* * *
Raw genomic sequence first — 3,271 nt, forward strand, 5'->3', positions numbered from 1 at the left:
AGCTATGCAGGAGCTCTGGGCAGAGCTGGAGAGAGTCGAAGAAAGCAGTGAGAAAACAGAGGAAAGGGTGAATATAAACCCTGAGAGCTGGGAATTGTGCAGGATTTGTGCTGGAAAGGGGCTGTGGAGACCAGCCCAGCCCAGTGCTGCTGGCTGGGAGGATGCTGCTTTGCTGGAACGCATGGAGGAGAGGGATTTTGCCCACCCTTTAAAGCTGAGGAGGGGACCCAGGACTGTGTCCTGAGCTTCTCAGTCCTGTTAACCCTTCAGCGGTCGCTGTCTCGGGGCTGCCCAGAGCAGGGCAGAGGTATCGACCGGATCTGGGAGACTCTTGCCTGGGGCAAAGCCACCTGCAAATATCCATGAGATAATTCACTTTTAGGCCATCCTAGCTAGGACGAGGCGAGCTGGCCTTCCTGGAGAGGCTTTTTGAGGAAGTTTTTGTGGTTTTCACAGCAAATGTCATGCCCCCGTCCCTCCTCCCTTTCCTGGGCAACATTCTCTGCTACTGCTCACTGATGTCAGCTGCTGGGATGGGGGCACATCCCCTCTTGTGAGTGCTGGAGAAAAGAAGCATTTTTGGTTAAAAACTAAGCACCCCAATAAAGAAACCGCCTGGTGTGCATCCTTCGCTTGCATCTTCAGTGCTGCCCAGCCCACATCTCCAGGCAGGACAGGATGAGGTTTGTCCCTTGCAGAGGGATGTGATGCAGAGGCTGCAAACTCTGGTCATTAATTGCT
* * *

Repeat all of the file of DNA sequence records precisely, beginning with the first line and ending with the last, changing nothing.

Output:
Raw genomic sequence first — 3,271 nt, forward strand, 5'->3', positions numbered from 1 at the left:
AGCTATGCAGGAGCTCTGGGCAGAGCTGGAGAGAGTCGAAGAAAGCAGTGAGAAAACAGAGGAAAGGGTGAATATAAACCCTGAGAGCTGGGAATTGTGCAGGATTTGTGCTGGAAAGGGGCTGTGGAGACCAGCCCAGCCCAGTGCTGCTGGCTGGGAGGATGCTGCTTTGCTGGAACGCATGGAGGAGAGGGATTTTGCCCACCCTTTAAAGCTGAGGAGGGGACCCAGGACTGTGTCCTGAGCTTCTCAGTCCTGTTAACCCTTCAGCGGTCGCTGTCTCGGGGCTGCCCAGAGCAGGGCAGAGGTATCGACCGGATCTGGGAGACTCTTGCCTGGGGCAAAGCCACCTGCAAATATCCATGAGATAATTCACTTTTAGGCCATCCTAGCTAGGACGAGGCGAGCTGGCCTTCCTGGAGAGGCTTTTTGAGGAAGTTTTTGTGGTTTTCACAGCAAATGTCATGCCCCCGTCCCTCCTCCCTTTCCTGGGCAACATTCTCTGCTACTGCTCACTGATGTCAGCTGCTGGGATGGGGGCACATCCCCTCTTGTGAGTGCTGGAGAAAAGAAGCATTTTTGGTTAAAAACTAAGCACCCCAATAAAGAAACCGCCTGGTGTGCATCCTTCGCTTGCATCTTCAGTGCTGCCCAGCCCACATCTCCAGGCAGGACAGGATGAGGTTTGTCCCTTGCAGAGGGATGTGATGCAGAGGCTGCAAACTCTGGTCATTAATTGCT